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  • A Conversation with Nathan Rabin
  • Michael Piafsky (bio)

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Nathan Rabin is dad, columnist, and the author of five books, most recently 7 Days in Ohio: Trump, the Gathering of the Juggalos and the Summer Everything Went Insane, which has just been rereleased in an “If We Make It Through November Hugely Expanded” edition. He was the first head writer at the A.V. Club, a pop-culture review and commentary site that began as a nonsatirical subsection of The Onion. At the A.V. Club, he wrote the column “My Year of Flops,” which reexamines box-office underperformers of yore to determine if they are “failures,” “fiascoes,” or “secret successes.” In 2007, in the very first of these columns, he decided the film Elizabethtown is a fiasco and coined the phrase “Manic Pixie Dream Girl” to help explain why. “Manic Pixie Dream Girl” describes a certain stock character frequently found in indie cinema who “exists solely in the fevered imaginations of sensitive writer-directors to teach broodingly soulful young men to embrace life and its infinite mysteries and adventures.” The term gained such traction in the pop-cultural lexicon that Rabin wrote a piece in Salon in 2014 called “I’m Sorry for Coining the Phrase ‘Manic Pixie Dream Girl.’” Rabin lives in Decatur, Georgia, with his wife, dog, and son, Declan.

This interview was conducted in late summer 2016.


Your first book, The Big Rewind, follows a fairly rigid form, where you bookend your own experiences with a piece of popular culture, letting it serve as both intro and coda to these experiences. In thinking about what to match up, were you most concerned with the tone of the pop-culture works or their lessons or the similarity of their arcs?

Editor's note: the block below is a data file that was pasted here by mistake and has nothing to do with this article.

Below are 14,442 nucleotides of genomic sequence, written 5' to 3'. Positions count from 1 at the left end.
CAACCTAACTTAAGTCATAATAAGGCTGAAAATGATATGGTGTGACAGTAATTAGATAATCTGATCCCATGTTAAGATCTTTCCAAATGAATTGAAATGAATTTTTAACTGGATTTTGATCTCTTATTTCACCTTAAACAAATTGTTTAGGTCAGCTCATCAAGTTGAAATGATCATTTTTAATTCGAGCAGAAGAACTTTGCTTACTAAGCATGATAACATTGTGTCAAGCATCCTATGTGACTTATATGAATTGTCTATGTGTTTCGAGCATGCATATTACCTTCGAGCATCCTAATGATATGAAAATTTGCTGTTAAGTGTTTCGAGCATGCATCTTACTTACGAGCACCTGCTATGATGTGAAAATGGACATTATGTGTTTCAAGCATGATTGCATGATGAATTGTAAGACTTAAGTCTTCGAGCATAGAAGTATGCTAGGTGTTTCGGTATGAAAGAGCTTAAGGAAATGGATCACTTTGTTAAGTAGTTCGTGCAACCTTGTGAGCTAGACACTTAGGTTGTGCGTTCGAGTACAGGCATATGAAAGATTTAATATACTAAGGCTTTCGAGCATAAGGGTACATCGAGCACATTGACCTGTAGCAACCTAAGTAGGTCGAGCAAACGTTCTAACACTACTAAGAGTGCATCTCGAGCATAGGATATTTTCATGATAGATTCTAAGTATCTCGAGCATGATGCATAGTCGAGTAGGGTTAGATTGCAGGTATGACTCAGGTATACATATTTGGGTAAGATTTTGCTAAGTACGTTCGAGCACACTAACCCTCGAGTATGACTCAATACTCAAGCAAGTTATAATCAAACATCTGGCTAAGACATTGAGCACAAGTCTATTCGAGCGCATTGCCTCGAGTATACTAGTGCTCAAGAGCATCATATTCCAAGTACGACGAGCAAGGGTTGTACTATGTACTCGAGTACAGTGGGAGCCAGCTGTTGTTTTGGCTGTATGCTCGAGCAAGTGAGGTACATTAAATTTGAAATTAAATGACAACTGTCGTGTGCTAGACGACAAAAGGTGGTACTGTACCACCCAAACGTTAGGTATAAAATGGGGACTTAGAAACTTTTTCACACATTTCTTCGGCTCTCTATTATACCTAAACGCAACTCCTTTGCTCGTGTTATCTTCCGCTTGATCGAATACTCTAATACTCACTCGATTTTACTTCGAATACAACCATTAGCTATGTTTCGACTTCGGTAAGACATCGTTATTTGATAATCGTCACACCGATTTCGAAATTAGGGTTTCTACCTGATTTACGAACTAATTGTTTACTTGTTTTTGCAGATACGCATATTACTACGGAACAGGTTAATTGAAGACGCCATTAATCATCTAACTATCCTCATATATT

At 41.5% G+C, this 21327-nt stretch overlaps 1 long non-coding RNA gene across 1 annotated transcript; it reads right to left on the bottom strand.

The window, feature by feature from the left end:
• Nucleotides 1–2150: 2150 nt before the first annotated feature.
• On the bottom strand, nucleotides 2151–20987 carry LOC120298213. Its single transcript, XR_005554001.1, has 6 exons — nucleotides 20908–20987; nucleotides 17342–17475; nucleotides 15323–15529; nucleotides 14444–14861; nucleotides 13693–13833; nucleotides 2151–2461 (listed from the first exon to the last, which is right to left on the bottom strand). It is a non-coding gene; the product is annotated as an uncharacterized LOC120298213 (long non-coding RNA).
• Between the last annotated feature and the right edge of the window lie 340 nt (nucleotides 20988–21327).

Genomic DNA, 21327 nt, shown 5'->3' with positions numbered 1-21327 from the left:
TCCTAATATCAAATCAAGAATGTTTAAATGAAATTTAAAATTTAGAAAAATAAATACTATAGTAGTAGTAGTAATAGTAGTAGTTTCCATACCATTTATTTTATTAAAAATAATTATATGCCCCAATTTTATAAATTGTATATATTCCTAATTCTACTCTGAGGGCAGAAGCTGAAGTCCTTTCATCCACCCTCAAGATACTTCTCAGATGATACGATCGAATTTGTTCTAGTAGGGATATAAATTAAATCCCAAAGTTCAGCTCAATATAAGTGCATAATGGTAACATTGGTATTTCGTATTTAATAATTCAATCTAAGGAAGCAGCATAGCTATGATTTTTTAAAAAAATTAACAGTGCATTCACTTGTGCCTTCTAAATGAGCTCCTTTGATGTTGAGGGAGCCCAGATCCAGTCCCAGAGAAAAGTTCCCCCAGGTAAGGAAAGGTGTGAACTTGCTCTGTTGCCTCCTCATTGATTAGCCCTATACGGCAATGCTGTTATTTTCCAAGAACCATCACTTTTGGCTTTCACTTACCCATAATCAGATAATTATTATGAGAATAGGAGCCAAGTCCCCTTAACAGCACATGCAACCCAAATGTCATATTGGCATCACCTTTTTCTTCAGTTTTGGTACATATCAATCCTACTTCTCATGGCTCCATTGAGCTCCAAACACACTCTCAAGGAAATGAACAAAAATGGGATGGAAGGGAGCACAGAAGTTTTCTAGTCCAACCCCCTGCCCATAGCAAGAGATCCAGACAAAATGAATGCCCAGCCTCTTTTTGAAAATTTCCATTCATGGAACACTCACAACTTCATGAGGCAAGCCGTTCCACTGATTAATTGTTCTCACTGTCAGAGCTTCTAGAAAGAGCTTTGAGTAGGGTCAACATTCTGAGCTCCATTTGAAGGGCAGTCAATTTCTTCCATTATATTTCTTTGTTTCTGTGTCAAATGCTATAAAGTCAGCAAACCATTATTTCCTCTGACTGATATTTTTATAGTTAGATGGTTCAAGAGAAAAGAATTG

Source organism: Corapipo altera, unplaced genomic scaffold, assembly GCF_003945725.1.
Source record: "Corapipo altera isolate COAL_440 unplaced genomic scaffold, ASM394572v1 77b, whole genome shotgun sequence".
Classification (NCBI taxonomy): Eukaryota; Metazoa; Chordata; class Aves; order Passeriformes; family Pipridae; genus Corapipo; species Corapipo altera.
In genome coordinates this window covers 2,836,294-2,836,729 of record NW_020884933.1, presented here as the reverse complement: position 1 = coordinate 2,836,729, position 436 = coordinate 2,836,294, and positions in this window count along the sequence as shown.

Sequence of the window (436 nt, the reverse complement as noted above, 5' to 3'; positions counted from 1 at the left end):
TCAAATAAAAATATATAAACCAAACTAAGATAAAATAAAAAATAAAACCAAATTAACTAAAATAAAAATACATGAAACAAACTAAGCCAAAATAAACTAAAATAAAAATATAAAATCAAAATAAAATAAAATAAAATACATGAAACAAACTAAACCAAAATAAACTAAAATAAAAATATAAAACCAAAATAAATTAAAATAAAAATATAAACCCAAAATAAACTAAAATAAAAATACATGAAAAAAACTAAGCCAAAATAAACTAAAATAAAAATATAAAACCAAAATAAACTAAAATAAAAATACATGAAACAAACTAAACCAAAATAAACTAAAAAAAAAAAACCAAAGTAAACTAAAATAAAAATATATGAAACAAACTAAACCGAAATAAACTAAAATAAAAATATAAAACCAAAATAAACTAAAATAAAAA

That is a good question. Here’s the thing. I signed my contract to write The Big Rewind when I was thirty years old. It’s crazy to think that I felt it was time for me to set quill to paper and finally share how I overcame incredible obstacles to accomplish jack shit as a mediocre pop culture writer. The way The Big Rewind came about was that I wrote a manuscript about my experiences on a poorly rated, mildly disreputable basic-cable panel show called Movie Club with John Ridley. I wrote it in about nine months, and it was, more than anything, an attempt to understand what had just happened to me. I’d grown up worshipping TV and wanting to be Roger Ebert or Gene Siskel, so the idea [End Page 122] that I could, while still in my twenties, land a TV gig where I would fly to Los Angeles every weekend and do this crazy show with these larger-than-life characters, one of whom has died tragically (Anderson Jones), another of whom won the Oscar for Best Picture, and have NOBODY notice the show’s existence at all, I found fascinating. So part of the draw was just to scream out loud to an indifferent world, “I EXIST!”

I finished the manuscript, my agent believed in it, and a week after I sent it out, he sent me an e-mail saying, “Yeah, this is dead. There’s no future in this book. Nobody is going to spend $20 to buy a book about a TV show nobody has ever heard of.” And this bummed me out, because I felt like I’d done something really good and I wanted that story to get out there. So my agent, who is brilliant, told me, “Some of the editors, they like your voice and your story, but the subject matter, it’s a deal breaker. And some of the editors, they just don’t like you.”

So he pitched me the idea of writing a memoir where every chapter of my life would relate to something in pop culture. Being an idiot, my first reaction was “That’s way too gimmicky. I have a great story that does not need gimmicks.” But then I got over myself and realized my agent knew a whole lot more about the...


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